News of an astonishing catalogue of wanton failures by Germany’s intelligence agency, the Bundesverfassungschutz – Federal Office for the Protection of the Constitution (BfS) – is sending shock waves through the country.
Details of a 30-page confidential investigation was commissioned for the German government and sent to the state authorities just before Christmas have been revealed by Der Spiegel magazine. They document how a murderous neo-Nazi terror group known as the Zwickau cell was well-known to the authorities and could have been stopped years ago.
Right-wing terrorism in post-unification Germany is nothing new. Germany was wracked by a spate of killings between 2000 and 2007 in which eight people were killed by two members of the terror group which called itself the National Socialist Underground. The men, Uwe Bohnhardt and Uwe Mundlos, later shot themselves after a failed bank robbery.
What is new is the sharp increase in acts of right-wing violence over the past year – from 300 to 9,800. But the neo-Nazis are not only targeting people of foreign descent, gays and the homeless. Recent months have seen some 100 attacks on members of Germany’s Left Party, including its leader Gregor Gysi.
Lists of names and addresses of Left Party officials were found amongst the Zwickau cell terrorists. The Left Party’s security policy spokeswoman, Ulla Jelpke, has seen her Dortmund office attacked by paving stones, graffiti, acid and steel balls fired through the window.
The exposure of the intelligence service’s failings, has brought to the surface a truly shambolic situation within the German state itself. Even mainstream media are asking how much of the state’s blind eye to right-wing terrorism is due to bungling and how much to protection from within the security agencies themselves.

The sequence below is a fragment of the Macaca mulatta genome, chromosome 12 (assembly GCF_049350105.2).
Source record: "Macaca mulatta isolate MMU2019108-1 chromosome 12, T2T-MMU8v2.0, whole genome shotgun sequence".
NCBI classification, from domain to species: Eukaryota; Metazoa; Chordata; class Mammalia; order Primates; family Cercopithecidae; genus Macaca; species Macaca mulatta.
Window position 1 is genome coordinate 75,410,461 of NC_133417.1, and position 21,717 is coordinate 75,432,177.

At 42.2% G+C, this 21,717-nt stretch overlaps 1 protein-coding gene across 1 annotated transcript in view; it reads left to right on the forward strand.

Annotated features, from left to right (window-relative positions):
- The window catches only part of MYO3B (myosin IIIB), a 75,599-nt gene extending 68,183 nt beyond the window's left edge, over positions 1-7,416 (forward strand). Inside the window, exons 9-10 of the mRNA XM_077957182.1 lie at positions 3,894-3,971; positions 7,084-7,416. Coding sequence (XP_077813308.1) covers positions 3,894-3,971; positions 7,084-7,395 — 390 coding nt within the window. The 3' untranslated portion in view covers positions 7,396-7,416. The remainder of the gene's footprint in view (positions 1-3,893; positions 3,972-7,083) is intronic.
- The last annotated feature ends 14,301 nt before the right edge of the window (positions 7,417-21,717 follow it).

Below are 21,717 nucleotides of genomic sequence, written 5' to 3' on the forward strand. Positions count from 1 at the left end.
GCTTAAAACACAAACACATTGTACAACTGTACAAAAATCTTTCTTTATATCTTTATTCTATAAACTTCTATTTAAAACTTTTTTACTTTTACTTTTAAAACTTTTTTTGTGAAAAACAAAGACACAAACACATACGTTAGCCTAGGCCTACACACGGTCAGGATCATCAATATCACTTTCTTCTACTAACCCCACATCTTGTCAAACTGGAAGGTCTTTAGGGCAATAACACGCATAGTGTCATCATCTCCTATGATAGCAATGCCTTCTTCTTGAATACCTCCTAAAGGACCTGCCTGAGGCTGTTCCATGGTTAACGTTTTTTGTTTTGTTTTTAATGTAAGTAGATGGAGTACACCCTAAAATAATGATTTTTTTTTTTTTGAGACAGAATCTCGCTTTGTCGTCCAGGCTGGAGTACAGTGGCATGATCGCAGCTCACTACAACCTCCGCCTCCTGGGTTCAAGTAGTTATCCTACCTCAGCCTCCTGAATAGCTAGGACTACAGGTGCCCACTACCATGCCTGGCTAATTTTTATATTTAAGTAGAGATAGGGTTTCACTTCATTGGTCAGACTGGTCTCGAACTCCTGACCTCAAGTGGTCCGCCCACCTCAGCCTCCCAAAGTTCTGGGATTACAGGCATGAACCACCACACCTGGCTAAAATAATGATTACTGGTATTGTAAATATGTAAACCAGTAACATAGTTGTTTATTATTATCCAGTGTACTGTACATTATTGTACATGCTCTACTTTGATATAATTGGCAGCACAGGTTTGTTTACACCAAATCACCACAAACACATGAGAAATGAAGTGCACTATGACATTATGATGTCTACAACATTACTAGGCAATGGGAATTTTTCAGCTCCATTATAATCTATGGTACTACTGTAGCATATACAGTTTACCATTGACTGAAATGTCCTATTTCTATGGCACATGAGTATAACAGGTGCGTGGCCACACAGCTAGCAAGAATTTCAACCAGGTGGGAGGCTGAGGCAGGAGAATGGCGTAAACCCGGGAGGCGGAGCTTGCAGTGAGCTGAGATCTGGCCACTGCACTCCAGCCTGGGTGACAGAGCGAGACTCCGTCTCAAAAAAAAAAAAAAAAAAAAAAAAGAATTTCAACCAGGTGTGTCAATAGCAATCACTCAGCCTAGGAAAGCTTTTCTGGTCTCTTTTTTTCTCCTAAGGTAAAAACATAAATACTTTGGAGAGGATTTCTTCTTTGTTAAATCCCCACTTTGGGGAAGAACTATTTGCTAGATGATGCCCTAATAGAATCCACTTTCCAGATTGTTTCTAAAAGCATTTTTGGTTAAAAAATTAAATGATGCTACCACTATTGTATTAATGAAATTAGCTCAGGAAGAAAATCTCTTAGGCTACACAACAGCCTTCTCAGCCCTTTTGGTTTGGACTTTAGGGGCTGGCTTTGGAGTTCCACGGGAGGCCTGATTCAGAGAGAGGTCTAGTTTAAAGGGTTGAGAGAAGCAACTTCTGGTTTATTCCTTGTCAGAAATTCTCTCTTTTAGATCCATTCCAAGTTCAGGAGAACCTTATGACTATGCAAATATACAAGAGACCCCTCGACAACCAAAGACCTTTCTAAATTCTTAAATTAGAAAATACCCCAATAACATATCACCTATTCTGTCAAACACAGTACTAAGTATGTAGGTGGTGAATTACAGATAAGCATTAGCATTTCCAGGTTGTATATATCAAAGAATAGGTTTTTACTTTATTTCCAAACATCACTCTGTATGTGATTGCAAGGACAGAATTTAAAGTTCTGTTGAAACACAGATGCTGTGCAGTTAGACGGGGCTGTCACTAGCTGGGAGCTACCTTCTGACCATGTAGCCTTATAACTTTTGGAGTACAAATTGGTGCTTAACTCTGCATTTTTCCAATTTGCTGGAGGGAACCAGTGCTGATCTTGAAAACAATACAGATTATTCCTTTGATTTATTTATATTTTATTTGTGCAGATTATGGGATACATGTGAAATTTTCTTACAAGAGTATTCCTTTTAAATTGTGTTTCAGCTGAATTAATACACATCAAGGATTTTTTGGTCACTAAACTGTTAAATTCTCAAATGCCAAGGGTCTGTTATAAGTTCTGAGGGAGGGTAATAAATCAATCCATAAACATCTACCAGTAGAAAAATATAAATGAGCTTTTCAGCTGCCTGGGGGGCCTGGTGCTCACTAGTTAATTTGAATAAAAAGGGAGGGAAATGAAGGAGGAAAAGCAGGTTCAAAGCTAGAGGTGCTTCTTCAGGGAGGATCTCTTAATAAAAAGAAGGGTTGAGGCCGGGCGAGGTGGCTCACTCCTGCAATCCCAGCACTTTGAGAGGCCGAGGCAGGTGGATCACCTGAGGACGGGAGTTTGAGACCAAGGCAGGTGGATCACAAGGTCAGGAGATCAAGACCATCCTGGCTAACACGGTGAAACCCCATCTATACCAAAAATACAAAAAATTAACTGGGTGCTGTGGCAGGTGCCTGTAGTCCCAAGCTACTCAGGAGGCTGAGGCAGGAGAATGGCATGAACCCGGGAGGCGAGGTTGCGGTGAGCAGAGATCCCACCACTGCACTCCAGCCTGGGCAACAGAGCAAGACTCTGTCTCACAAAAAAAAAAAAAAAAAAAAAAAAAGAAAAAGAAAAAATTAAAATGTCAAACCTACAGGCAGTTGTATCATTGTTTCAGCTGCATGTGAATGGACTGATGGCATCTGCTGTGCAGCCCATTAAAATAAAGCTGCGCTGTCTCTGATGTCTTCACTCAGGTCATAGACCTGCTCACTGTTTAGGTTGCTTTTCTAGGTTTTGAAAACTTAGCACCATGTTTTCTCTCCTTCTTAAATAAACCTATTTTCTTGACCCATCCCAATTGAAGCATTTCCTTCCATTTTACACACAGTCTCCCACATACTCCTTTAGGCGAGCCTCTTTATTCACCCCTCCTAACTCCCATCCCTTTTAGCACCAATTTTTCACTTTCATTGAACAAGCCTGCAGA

Far from being a secret, the activities of the neo-Nazis in the former east Germany states of Saxony and Thuringia were closely monitored by the state.
But due to distrust between different branches of the German state and lack of action by local prosecutors, far right terrorists in groups like the Thuringian Homeland Protection and Jena Comradeship continued their bank robbing and murdering people of foreign descent.
As long ago as 1997, the Thuringian state sold a luxury mansion to a far right group of holocaust deniers and some accuse the Thuringian section of the state intelligence service of disrupting police investigations into the terror cells. The head of Thuringia’s state branch in Erfort, Helmut Roewer, was suspended in 2000 for a “range of irregularities” and a confidential report said that some sections of the agency had “failed completely” during his period in office.
Der Spiegel has long been known for exposing murky aspects of Germany’s state – but matters are now so bad that even authorities themselves are expressing shock at the scale of the inaction, bungling and bureaucratic infighting.
The president of the BfS, Heinz Fromm, who has headed the agency since 2000, professed shock in an extraordinarily apologetic interview with the Tagespiegel newspaper. He said the agency had transferred its attention from the far right to Islamic terrorism after the 9/11 attacks, but claimed not to know why investigations into neo-Nazis were halted in 2001.
Despite the state running 130 paid informants within Germany’s chief neo-Nazi organisation, the National Democratic Party (NPD) and within the Thüringer group itself, the security services failed to prevent the National Socialist Underground group’s terror activities.
Jorge Ziercke, head of the Federal Criminal Police Office (BKA) has said that public confidence in the rule of law has been “shaken to the core” while opposition parties in the Bundestag are calling for a parliamentary investigation.
But the Zwickau scandal is only one sign that the relations within the German state are under stress. Even the long-standing cosy relationship between Das Bild newspaper and Angel Merkel’s ruling CDU party is showing signs of breaking down. With German capitalism fighting a desperate rearguard action to prevent a collapse of its cherished eurozone project, the divisions within the state indicate a deep turbulence in ruling class circles.
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